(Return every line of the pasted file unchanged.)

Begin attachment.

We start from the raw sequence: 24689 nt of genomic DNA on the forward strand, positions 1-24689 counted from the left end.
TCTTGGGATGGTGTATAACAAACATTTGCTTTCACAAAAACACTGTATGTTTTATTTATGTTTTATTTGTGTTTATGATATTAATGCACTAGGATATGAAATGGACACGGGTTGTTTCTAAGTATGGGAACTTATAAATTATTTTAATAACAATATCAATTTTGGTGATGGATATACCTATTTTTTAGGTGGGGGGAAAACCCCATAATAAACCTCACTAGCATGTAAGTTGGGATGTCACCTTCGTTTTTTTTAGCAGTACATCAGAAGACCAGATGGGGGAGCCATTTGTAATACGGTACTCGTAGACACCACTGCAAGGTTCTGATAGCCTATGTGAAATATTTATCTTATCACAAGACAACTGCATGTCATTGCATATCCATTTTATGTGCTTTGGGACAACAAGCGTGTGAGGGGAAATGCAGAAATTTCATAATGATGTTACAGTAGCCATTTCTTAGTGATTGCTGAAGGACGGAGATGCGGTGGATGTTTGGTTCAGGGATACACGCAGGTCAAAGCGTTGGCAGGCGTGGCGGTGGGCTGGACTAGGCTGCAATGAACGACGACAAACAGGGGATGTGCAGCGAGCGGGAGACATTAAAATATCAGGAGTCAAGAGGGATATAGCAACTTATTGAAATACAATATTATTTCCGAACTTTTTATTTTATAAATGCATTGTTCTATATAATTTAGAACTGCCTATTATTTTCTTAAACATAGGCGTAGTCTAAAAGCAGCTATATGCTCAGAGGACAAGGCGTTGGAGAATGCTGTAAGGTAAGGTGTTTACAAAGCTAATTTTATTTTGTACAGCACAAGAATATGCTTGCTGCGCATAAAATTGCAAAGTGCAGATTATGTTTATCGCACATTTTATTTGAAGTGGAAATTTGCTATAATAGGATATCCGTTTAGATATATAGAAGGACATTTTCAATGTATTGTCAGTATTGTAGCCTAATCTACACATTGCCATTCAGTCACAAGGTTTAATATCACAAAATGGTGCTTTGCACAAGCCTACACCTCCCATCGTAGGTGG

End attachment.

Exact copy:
We start from the raw sequence: 24689 nt of genomic DNA on the forward strand, positions 1-24689 counted from the left end.
TCTTGGGATGGTGTATAACAAACATTTGCTTTCACAAAAACACTGTATGTTTTATTTATGTTTTATTTGTGTTTATGATATTAATGCACTAGGATATGAAATGGACACGGGTTGTTTCTAAGTATGGGAACTTATAAATTATTTTAATAACAATATCAATTTTGGTGATGGATATACCTATTTTTTAGGTGGGGGGAAAACCCCATAATAAACCTCACTAGCATGTAAGTTGGGATGTCACCTTCGTTTTTTTTAGCAGTACATCAGAAGACCAGATGGGGGAGCCATTTGTAATACGGTACTCGTAGACACCACTGCAAGGTTCTGATAGCCTATGTGAAATATTTATCTTATCACAAGACAACTGCATGTCATTGCATATCCATTTTATGTGCTTTGGGACAACAAGCGTGTGAGGGGAAATGCAGAAATTTCATAATGATGTTACAGTAGCCATTTCTTAGTGATTGCTGAAGGACGGAGATGCGGTGGATGTTTGGTTCAGGGATACACGCAGGTCAAAGCGTTGGCAGGCGTGGCGGTGGGCTGGACTAGGCTGCAATGAACGACGACAAACAGGGGATGTGCAGCGAGCGGGAGACATTAAAATATCAGGAGTCAAGAGGGATATAGCAACTTATTGAAATACAATATTATTTCCGAACTTTTTATTTTATAAATGCATTGTTCTATATAATTTAGAACTGCCTATTATTTTCTTAAACATAGGCGTAGTCTAAAAGCAGCTATATGCTCAGAGGACAAGGCGTTGGAGAATGCTGTAAGGTAAGGTGTTTACAAAGCTAATTTTATTTTGTACAGCACAAGAATATGCTTGCTGCGCATAAAATTGCAAAGTGCAGATTATGTTTATCGCACATTTTATTTGAAGTGGAAATTTGCTATAATAGGATATCCGTTTAGATATATAGAAGGACATTTTCAATGTATTGTCAGTATTGTAGCCTAATCTACACATTGCCATTCAGTCACAAGGTTTAATATCACAAAATGGTGCTTTGCACAAGCCTACACCTCCCATCGTAGGTGG